More than 75 members of the clergy and faith leaders in New York this week urged Gov. Kathy Hochul to support a trio of measures meant to increase transparency and oversight in economic development deals in the state.
The measures are being called for as state lawmakers and Hochul finalize a state budget that is due Thursday.
“We urge you to support the most basic transparency and accountability measures outlined in the one-house budget resolutions as the first step in reforming a system that has been lacking oversight, accountability and transparency for decades," they wrote in a letter sent this week to Hochul. "We urge you to restore the public’s faith in state government by, at a minimum, supporting three proposals that would create greater transparency and accountability."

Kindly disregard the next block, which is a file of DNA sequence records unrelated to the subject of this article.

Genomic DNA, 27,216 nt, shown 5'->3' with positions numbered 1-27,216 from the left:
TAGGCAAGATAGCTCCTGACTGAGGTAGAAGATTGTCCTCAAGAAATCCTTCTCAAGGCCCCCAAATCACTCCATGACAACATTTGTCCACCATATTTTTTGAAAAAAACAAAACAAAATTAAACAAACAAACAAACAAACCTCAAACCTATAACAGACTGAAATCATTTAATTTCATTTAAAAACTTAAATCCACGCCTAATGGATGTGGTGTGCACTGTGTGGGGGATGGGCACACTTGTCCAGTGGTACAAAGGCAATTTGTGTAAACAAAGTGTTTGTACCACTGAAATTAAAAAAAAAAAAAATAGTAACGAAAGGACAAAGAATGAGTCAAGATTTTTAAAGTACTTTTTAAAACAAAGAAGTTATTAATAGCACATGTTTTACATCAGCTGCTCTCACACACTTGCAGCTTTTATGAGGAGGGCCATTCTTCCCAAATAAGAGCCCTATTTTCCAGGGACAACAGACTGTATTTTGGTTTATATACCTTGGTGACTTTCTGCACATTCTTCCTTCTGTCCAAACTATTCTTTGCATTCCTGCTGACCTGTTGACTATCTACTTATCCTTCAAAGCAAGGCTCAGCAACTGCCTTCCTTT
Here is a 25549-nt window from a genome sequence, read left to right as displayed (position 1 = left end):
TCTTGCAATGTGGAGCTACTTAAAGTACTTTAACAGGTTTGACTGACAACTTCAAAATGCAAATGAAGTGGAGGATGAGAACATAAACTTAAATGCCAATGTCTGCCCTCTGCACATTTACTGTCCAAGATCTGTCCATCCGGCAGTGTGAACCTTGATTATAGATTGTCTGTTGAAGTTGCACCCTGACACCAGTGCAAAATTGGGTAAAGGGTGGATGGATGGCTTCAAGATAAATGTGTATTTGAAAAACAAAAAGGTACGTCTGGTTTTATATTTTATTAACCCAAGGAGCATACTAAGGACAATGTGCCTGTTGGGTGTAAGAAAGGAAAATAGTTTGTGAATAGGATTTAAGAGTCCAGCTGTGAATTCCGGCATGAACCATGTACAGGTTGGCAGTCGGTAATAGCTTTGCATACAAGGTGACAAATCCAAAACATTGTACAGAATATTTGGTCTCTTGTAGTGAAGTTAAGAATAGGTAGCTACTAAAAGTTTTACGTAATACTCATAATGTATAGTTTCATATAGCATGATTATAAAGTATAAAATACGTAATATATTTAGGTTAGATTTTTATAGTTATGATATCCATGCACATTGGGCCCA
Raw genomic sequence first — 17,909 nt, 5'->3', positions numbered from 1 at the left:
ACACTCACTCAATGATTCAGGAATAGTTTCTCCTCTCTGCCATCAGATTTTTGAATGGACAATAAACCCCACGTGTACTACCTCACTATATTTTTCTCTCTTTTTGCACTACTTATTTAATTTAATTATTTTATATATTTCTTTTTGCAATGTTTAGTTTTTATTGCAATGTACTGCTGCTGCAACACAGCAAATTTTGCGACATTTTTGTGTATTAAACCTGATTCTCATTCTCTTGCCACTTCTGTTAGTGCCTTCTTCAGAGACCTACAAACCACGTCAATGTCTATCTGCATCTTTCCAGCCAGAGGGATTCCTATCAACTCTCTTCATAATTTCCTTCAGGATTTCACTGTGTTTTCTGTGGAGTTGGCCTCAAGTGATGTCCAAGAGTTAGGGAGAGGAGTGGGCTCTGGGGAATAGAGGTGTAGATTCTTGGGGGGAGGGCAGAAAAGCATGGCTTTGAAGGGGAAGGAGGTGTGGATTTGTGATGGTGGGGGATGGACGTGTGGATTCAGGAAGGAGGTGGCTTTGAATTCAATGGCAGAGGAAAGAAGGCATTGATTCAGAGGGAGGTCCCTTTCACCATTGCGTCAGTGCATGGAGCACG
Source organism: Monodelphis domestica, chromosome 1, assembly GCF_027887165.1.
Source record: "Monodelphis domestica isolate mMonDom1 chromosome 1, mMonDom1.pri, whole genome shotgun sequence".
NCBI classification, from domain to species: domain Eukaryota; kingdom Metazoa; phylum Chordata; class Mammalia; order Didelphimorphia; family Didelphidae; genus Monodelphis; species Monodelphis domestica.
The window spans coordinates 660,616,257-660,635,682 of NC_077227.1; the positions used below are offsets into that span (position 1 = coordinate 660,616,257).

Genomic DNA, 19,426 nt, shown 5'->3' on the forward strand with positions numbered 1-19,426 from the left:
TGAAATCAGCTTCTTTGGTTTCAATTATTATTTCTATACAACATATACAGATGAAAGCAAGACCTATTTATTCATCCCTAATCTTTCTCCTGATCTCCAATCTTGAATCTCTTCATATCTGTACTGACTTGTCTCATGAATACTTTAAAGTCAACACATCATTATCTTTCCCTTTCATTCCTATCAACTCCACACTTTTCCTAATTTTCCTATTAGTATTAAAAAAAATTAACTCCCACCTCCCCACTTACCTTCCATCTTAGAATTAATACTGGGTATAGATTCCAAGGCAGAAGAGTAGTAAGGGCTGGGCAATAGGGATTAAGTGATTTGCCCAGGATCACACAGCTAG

The proposals have been long-sought by good-government advocates with the goal of boosting accountability in the billions of dollars New York spends in order to attract and retain businesses and grow jobs. Critics have contended the money has done little to increase job growth in the state, while also creating an environment where corruption can occur.
Broadly, the measures would create a database of economic development deals and subsidies going to businesses, require an independent analysis of economic development programs and spending and re-empower the state comptroller to pre-audit economic development deals.
The changes have been called for over the last several years in the wake of a sweeping bribery and bid-rigging case that drew in major developers in western New York who had received billions of dollars in economic development aid from the state.